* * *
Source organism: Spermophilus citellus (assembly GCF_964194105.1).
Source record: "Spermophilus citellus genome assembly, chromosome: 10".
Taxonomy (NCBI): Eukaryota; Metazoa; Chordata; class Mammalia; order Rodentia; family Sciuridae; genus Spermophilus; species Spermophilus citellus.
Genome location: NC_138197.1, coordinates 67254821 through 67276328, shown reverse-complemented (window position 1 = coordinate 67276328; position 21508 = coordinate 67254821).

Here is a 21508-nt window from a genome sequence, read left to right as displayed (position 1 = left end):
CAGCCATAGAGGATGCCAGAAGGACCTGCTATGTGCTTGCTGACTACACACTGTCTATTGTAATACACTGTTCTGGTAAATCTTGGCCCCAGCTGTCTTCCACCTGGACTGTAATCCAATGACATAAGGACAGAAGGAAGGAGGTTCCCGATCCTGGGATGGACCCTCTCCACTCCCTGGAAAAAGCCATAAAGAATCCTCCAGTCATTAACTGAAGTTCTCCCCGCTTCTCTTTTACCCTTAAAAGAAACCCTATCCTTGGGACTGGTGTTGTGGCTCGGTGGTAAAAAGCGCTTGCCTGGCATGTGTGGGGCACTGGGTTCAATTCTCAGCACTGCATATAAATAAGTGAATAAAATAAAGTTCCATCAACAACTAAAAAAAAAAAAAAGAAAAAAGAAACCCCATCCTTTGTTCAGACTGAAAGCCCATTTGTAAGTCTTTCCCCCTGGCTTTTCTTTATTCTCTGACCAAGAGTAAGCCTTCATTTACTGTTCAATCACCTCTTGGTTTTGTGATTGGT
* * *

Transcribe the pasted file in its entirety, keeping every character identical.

Source organism: Spermophilus citellus (assembly GCF_964194105.1).
Source record: "Spermophilus citellus genome assembly, chromosome: 10".
Taxonomy (NCBI): Eukaryota; Metazoa; Chordata; class Mammalia; order Rodentia; family Sciuridae; genus Spermophilus; species Spermophilus citellus.
Genome location: NC_138197.1, coordinates 67254821 through 67276328, shown reverse-complemented (window position 1 = coordinate 67276328; position 21508 = coordinate 67254821).

Here is a 21508-nt window from a genome sequence, read left to right as displayed (position 1 = left end):
CAGCCATAGAGGATGCCAGAAGGACCTGCTATGTGCTTGCTGACTACACACTGTCTATTGTAATACACTGTTCTGGTAAATCTTGGCCCCAGCTGTCTTCCACCTGGACTGTAATCCAATGACATAAGGACAGAAGGAAGGAGGTTCCCGATCCTGGGATGGACCCTCTCCACTCCCTGGAAAAAGCCATAAAGAATCCTCCAGTCATTAACTGAAGTTCTCCCCGCTTCTCTTTTACCCTTAAAAGAAACCCTATCCTTGGGACTGGTGTTGTGGCTCGGTGGTAAAAAGCGCTTGCCTGGCATGTGTGGGGCACTGGGTTCAATTCTCAGCACTGCATATAAATAAGTGAATAAAATAAAGTTCCATCAACAACTAAAAAAAAAAAAAAGAAAAAAGAAACCCCATCCTTTGTTCAGACTGAAAGCCCATTTGTAAGTCTTTCCCCCTGGCTTTTCTTTATTCTCTGACCAAGAGTAAGCCTTCATTTACTGTTCAATCACCTCTTGGTTTTGTGATTGGT